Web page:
On Sunday night, the chorus rained down on the ice at the United Center as it always does:
For years, if we can permit ourselves a moment of honesty, the chant has been more envious than hateful. Detroit has failed to qualify for the postseason only twice since 1983. With four Stanley Cup championships in the last 20 years, the Red Wings have been a model of consistent excellence in the NHL. In other words, they have been more than a worthy rival; on the whole, they’ve been the better team.
There is no denying the impact a salary cap has had on the NHL landscape; the last team to win back-to-back championships was the Red Wings in 1997 and 1998. No team felt the pain of the cap more than the Blackhawks in 2010, when they saw almost half of their championship roster depart. Now, the cap is catching up with Detroit.
The 2013 season will be the first since 1983-84 that the Red Wings play without either Steve Yzerman or Niklas Lidstrom in their lineup. The retirement of Lidstrom, arguably the finest defenseman since Bobby Orr, left the Red Wings with a hole both on their blue line and in the sweater bearing the “C.”
Free agency hasn’t helped them, either. Defenseman Brad Stuart left the Red Wings to move closer to his home, accepting a deal with the San Jose Sharks over the summer. And forward Jiri Hudler, who was one of the team’s leaders in goals scored last year, left for Calgary.
In other years, Detroit would have used the cap space on any number of free agents. Yet last summer, while the Red Wings were reportedly major players for the top two free agents on the market last summer — forward Zach Parise and defenseman Ryan Suter — the team lost out on both of them.
That leaves them with an older and thinner roster. One sign of trouble: The Red Wings are 2-26 so far on power plays after failing to score in six tries last night with the man advantage. Credit Nick Leddy (who scored the game-winner), Michael Frolik, and Corey Crawford for bailing out a tired Blackhawks team last night, but don’t forget about all the missed opportunities by Detroit to score.
Pavel Datsyuk, Johan Franzen, Todd Bertuzzi, Daniel Cleary, and new captain Henrik Zetterberg are all on the wrong side of 30 (Zetterberg is the youngest of that group at 32). Without Lidstrom and Stuart, the Wings blue line group features Niklas Kronwall and a largely underwhelming cast of supporting players. When they took the ice in Chicago on Sunday evening, both Ian White and Carlo Colaiacovo were out due to injuries, forcing coach Mike Babcock to skate youngster Brendan Smith almost 22 minutes against the Hawks.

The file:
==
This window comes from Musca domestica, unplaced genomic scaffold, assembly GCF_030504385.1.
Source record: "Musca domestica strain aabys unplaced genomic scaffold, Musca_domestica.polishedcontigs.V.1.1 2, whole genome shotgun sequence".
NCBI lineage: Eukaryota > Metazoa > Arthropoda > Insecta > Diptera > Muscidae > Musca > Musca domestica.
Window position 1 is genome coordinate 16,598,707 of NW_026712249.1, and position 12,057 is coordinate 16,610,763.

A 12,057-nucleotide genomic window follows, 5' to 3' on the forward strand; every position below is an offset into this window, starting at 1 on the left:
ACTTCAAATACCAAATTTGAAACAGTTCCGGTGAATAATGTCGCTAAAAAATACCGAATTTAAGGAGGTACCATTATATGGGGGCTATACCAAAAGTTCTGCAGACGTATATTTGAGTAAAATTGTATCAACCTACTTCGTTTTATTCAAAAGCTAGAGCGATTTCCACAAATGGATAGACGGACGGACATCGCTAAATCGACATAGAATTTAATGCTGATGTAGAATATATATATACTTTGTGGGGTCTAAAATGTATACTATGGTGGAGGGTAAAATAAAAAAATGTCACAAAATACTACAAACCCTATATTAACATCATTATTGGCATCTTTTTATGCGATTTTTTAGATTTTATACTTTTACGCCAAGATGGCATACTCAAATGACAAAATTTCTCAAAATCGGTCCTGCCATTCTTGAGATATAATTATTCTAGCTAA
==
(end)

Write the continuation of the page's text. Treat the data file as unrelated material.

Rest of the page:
Smith is one of two younger faces the Red Wings hope to make an impact this season; forward Damien Brunner, 26, has stepped into a primary scoring role this season and has made a few highlight-caliber plays.
But after losing to the Hawks on Sunday night, the Red Wings find themselves at 2-2-1. Five of their 11 goals through five games came on Friday night in Minnesota.
In a lockout-shortened season, injuries will affect every team. So far, the Red Wings have struggled to keep their key players on the ice. In addition to White and Colaiacovo, Detroit is missing Mikael Samuelsson and Jan Mursak, while Jonathan Ericsson played almost 22 minutes despite a bruised shoulder.
The young Blackhawks and St. Louis Blues present two tough road blocks in front of the Red Wings in the Central Division this year, but the future presents even more questions. Rumors are swirling that superstar center Pavel Datsyuk could return to his home country again when his current contract expires after the 2013-14 season.
If Datsyuk opts to play in Russia after next season, as he did during the lockout, the Red Wings would be left with another enormous hole. And the more holes they develop, the less attractive the team becomes to free agents.
Detroit sucks? Yes, they might. And soon.
The question is: If they slip, will it still be fun to abuse them?